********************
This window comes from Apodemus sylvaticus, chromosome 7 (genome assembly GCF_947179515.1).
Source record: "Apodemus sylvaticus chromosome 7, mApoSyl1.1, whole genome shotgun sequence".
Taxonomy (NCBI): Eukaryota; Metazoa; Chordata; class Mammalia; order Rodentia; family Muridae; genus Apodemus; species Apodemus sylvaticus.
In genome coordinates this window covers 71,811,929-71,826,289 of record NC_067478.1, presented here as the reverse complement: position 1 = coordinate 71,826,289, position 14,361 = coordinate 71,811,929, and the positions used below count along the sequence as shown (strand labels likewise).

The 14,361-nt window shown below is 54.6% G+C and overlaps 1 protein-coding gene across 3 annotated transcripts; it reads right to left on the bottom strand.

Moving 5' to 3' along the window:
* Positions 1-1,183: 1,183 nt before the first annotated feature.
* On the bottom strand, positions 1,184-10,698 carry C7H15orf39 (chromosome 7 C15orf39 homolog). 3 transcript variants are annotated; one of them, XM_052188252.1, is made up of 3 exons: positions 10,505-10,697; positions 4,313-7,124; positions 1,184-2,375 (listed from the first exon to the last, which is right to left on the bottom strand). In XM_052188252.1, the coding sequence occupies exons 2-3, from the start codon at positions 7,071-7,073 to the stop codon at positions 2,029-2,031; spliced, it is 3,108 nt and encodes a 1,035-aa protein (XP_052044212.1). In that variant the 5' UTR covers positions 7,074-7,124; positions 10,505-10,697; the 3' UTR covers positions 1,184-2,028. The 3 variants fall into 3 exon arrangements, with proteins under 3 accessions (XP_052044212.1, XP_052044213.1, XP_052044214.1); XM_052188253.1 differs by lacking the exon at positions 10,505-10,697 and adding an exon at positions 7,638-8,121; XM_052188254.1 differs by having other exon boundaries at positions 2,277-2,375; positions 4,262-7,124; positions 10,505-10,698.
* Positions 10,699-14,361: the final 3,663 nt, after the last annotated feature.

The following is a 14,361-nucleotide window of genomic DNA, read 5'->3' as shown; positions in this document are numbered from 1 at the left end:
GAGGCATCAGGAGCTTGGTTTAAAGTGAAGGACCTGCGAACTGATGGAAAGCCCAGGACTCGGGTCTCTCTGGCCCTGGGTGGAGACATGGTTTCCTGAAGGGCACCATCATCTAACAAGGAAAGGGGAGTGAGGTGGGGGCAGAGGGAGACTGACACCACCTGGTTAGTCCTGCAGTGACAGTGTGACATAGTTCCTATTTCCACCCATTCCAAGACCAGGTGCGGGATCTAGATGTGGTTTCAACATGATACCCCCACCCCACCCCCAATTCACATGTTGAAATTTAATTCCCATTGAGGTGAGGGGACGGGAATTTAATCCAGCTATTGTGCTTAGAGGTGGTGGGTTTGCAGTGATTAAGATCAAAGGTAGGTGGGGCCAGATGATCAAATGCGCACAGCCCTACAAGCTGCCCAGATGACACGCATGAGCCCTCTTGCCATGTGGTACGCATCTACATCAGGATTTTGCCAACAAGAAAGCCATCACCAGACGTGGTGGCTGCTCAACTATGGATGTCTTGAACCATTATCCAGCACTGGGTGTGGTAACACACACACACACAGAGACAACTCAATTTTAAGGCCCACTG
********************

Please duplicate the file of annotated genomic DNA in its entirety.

This window comes from Apodemus sylvaticus, chromosome 7 (genome assembly GCF_947179515.1).
Source record: "Apodemus sylvaticus chromosome 7, mApoSyl1.1, whole genome shotgun sequence".
Taxonomy (NCBI): Eukaryota; Metazoa; Chordata; class Mammalia; order Rodentia; family Muridae; genus Apodemus; species Apodemus sylvaticus.
In genome coordinates this window covers 71,811,929-71,826,289 of record NC_067478.1, presented here as the reverse complement: position 1 = coordinate 71,826,289, position 14,361 = coordinate 71,811,929, and the positions used below count along the sequence as shown (strand labels likewise).

The 14,361-nt window shown below is 54.6% G+C and overlaps 1 protein-coding gene across 3 annotated transcripts; it reads right to left on the bottom strand.

Moving 5' to 3' along the window:
* Positions 1-1,183: 1,183 nt before the first annotated feature.
* On the bottom strand, positions 1,184-10,698 carry C7H15orf39 (chromosome 7 C15orf39 homolog). 3 transcript variants are annotated; one of them, XM_052188252.1, is made up of 3 exons: positions 10,505-10,697; positions 4,313-7,124; positions 1,184-2,375 (listed from the first exon to the last, which is right to left on the bottom strand). In XM_052188252.1, the coding sequence occupies exons 2-3, from the start codon at positions 7,071-7,073 to the stop codon at positions 2,029-2,031; spliced, it is 3,108 nt and encodes a 1,035-aa protein (XP_052044212.1). In that variant the 5' UTR covers positions 7,074-7,124; positions 10,505-10,697; the 3' UTR covers positions 1,184-2,028. The 3 variants fall into 3 exon arrangements, with proteins under 3 accessions (XP_052044212.1, XP_052044213.1, XP_052044214.1); XM_052188253.1 differs by lacking the exon at positions 10,505-10,697 and adding an exon at positions 7,638-8,121; XM_052188254.1 differs by having other exon boundaries at positions 2,277-2,375; positions 4,262-7,124; positions 10,505-10,698.
* Positions 10,699-14,361: the final 3,663 nt, after the last annotated feature.

The following is a 14,361-nucleotide window of genomic DNA, read 5'->3' as shown; positions in this document are numbered from 1 at the left end:
GAGGCATCAGGAGCTTGGTTTAAAGTGAAGGACCTGCGAACTGATGGAAAGCCCAGGACTCGGGTCTCTCTGGCCCTGGGTGGAGACATGGTTTCCTGAAGGGCACCATCATCTAACAAGGAAAGGGGAGTGAGGTGGGGGCAGAGGGAGACTGACACCACCTGGTTAGTCCTGCAGTGACAGTGTGACATAGTTCCTATTTCCACCCATTCCAAGACCAGGTGCGGGATCTAGATGTGGTTTCAACATGATACCCCCACCCCACCCCCAATTCACATGTTGAAATTTAATTCCCATTGAGGTGAGGGGACGGGAATTTAATCCAGCTATTGTGCTTAGAGGTGGTGGGTTTGCAGTGATTAAGATCAAAGGTAGGTGGGGCCAGATGATCAAATGCGCACAGCCCTACAAGCTGCCCAGATGACACGCATGAGCCCTCTTGCCATGTGGTACGCATCTACATCAGGATTTTGCCAACAAGAAAGCCATCACCAGACGTGGTGGCTGCTCAACTATGGATGTCTTGAACCATTATCCAGCACTGGGTGTGGTAACACACACACACACAGAGACAACTCAATTTTAAGGCCCACTG